The Hebrew literally says, “The rich and the poor meet together; the LORD is the maker of them all.” The NRSV translation, though, captures the sense of the proverb. (See similar statements in Proverbs 29:13 and Job 31:15.) Depending on one’s social position, this proverb inspires either humility or hope. We are not what we have. Our worth is not based on our bank account. We are, at the most basic level, creatures, fashioned alike by God, the creator of all. When we by chance “meet together”–the janitor and the CEO, the homeless man and the lawyer walking by, the hotel maid and the well-to-do vacationer–we can, if we have eyes to see, recognize in each other the face of our brother or sister.

Whoever sows injustice will reap calamity, and the rod of anger will fail (22:8).
The proverb uses an agricultural image familiar to its original hearers. You reap what you sow. The one who sows injustice or iniquity will (eventually) receive a harvest of trouble. The one who sows foolishness will be caught in his folly. And the power of “his anger” (the Hebrew says) will just fizzle out. There are ample public examples, from Wall Street to Washington to Hollywood, to show that this proverb is as true now as it was in ancient Israel. It should serve as comfort to the afflicted, and as a warning to all.

Those who are generous are blessed, for they share their bread with the poor (22:9).
In contrast to the subject of the previous proverb, the person described here is generous, giving of what he or she has to the poor, and being blessed in return. Though no agricultural imagery is used here, one might talk about these two proverbs together; for in this proverb, too, you reap what you sow. In this case, however, the planting and the reaping involve things like generosity, blessing, and bread; things that make for life, for both giver and recipient.

Do not rob the poor because they are poor, or crush the afflicted at the gate; for the LORD pleads their cause and despoils of life those who despoil them (22:22-23).
The specific words used in these verses imply a court setting. The gate was the center of legal and business activity in a town. In this case, God is both prosecuting attorney and judge. And the crime is robbing the poor “because they are poor.” The poor are particularly vulnerable to exploitation, both in ancient times and today. Think of the prevalence of predatory “payday lenders” in certain urban neighborhoods, charging exorbitant interest rates because their customers have nowhere else to turn. Robbing the poor “because they are poor” may seem to be an easy thing to do, but the proverb warns of the consequences: the LORD will take the life of those who prey on the life of the vulnerable.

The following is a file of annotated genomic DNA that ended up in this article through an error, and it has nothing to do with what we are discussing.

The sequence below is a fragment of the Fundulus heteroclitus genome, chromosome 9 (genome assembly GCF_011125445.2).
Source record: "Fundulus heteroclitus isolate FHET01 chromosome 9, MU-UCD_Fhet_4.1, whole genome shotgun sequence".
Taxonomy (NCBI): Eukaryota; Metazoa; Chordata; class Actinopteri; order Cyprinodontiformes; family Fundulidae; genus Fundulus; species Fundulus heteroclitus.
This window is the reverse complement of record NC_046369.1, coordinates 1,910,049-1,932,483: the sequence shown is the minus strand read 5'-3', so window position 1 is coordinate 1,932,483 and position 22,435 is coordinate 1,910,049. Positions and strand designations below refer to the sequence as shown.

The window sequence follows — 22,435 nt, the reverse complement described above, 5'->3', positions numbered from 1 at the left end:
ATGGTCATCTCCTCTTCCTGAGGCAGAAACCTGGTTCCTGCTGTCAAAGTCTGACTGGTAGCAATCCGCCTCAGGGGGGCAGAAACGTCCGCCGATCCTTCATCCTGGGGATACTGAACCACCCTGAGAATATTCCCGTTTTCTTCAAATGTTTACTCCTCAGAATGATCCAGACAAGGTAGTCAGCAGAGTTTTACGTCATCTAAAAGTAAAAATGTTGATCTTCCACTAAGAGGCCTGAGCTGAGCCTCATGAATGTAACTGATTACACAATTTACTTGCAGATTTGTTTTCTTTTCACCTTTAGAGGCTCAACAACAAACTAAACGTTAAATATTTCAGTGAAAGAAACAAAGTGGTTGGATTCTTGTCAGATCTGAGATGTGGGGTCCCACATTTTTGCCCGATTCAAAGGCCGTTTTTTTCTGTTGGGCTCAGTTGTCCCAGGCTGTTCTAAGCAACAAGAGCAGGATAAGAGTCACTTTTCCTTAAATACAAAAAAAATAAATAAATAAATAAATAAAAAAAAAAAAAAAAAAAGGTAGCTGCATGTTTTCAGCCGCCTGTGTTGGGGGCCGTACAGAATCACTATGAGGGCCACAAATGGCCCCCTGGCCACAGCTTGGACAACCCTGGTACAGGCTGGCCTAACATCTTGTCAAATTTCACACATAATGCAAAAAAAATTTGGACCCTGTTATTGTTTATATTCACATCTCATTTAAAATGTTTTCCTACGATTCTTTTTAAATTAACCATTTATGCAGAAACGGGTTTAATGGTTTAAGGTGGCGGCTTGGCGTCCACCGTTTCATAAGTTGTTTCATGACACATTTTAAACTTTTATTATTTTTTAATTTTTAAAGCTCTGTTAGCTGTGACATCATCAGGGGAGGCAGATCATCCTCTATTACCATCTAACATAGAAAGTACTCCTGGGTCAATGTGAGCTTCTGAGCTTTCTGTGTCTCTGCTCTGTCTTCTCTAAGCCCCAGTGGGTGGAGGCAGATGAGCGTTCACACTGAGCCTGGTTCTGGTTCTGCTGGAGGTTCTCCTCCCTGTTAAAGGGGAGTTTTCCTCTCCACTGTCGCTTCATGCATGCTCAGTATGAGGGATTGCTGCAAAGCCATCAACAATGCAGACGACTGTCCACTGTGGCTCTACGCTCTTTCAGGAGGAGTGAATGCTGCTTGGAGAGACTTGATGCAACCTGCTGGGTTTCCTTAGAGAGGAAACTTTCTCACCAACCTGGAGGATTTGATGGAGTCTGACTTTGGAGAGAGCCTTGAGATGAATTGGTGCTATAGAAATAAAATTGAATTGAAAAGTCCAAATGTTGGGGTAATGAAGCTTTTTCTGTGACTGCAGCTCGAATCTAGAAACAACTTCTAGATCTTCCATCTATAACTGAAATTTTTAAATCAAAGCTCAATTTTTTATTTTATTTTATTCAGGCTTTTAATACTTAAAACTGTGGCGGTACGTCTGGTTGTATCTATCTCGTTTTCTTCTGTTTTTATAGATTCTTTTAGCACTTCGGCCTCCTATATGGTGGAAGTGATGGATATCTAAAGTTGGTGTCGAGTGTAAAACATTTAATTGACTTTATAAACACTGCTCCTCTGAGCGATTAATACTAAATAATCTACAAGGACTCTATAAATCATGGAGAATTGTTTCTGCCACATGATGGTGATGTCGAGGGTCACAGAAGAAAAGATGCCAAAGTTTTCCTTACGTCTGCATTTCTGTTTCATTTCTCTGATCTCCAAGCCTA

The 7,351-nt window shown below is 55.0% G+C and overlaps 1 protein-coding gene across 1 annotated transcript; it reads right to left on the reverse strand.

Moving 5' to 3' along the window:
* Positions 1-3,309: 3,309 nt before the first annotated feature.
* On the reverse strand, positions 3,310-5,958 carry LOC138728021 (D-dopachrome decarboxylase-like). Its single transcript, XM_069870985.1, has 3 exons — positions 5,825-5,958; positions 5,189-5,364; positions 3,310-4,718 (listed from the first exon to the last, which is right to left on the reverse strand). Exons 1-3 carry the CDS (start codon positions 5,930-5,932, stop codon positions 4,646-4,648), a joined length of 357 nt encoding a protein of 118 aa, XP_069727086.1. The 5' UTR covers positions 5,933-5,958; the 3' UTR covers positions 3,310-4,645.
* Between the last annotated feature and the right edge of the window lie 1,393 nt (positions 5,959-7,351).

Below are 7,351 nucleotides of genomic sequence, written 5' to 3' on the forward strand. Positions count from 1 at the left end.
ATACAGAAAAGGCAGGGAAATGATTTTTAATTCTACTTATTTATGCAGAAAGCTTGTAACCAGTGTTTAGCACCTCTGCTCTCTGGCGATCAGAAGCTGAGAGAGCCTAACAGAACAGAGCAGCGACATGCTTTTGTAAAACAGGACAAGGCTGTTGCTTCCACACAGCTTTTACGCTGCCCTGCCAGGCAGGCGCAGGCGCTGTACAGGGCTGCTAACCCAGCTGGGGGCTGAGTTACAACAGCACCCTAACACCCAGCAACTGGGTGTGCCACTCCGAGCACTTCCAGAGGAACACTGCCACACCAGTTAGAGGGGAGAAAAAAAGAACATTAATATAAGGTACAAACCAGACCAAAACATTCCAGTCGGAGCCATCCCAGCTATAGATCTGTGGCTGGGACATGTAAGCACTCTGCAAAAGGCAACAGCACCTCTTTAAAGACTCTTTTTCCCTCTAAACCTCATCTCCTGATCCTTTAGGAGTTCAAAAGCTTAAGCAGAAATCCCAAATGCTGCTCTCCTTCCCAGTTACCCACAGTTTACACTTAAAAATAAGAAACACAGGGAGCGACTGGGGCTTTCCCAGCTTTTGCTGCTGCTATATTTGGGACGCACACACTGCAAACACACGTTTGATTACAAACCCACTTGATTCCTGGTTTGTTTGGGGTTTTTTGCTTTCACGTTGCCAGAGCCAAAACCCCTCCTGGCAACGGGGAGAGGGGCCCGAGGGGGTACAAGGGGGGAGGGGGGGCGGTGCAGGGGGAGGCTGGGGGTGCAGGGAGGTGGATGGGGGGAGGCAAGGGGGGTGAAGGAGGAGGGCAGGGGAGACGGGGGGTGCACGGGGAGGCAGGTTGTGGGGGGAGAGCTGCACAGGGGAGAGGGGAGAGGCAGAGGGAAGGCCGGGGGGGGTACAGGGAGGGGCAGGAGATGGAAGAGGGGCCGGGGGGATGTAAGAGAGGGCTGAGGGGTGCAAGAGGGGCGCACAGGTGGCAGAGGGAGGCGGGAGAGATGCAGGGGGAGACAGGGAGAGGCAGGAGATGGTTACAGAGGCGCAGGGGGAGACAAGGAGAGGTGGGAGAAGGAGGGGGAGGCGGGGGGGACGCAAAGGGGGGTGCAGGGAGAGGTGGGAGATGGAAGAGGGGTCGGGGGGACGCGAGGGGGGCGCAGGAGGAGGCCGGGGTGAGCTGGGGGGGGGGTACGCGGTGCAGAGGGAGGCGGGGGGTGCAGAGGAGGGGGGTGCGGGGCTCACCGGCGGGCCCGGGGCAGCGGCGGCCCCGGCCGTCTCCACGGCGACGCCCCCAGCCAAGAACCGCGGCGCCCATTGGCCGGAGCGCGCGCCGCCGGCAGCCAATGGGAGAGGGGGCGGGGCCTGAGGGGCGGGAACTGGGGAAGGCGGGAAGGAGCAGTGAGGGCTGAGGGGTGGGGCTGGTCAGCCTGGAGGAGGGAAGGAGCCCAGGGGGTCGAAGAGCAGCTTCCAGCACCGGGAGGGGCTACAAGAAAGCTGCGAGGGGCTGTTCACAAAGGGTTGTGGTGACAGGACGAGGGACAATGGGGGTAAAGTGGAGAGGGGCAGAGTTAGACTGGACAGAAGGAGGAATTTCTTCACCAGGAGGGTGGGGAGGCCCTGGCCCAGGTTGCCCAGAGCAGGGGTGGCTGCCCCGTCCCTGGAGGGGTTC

These are just a few thoughts on the proverbs assigned for this week. The preacher, of course, can choose to reflect on others, as his or her context warrants. Whatever the preacher chooses to reflect on, he or she will be drawing on the accumulated wisdom of generations of faithful women and men who have sought to live lives of integrity, lives of “wisdom.” Their voices can continue to teach us today.

1Ellen F. Davis, Proverbs, Ecclesiastes, and the Song of Songs (Louisville: Westminster John Knox, 2000), p. 12.


Commentary on Psalm 146

James K. Mead

As I have done with the previous three Psalm lections, I again tie the theme of worship with some other theme of the passage.

Worship is obviously an appropriate concept to anchor Psalm 146, the first of the concluding five “hallelujah” psalms and a fine example of the “hymn” genre,1  or what Claus Westermann refers to as “descriptive praise,” with a “transition to exhortation and instruction.”2 

The psalm connects its praise (verses 1-2) with the theme of God’s providence, especially in terms of God’s engagement with creation, history, and humankind. Scholars offer different structural arrangements of the psalm which suggest their own directions for preaching about these aspects of providence: Weiser identifies five sections (1-2/3-4/5-6/7-9/10); Leslie Allen sees two major blocks of material (3-6a/6b-9) surrounded by an introduction and conclusion; and the NRSV holds verses 5-7 together in the middle.3 

Preachers in American congregations, at least, will be mindful of the fact that this Sunday falls on Labor Day weekend. This psalm certainly creates an opportunity for prophetic witness to a workaholic society that tries not to depend on God’s provision. Lest this seem too topical of an approach, however, the other lectionary texts offer a prophetic intertextuality of their own, linking God’s provision for healing and creation’s renewal (Isaiah 35:4-7a) to Jesus’ healing in Gentile regions (Mark 7:24-37) and the early church’s call to a ministry of impartiality (James 2:1-10 [11-13] 14-17).

Providence and Praise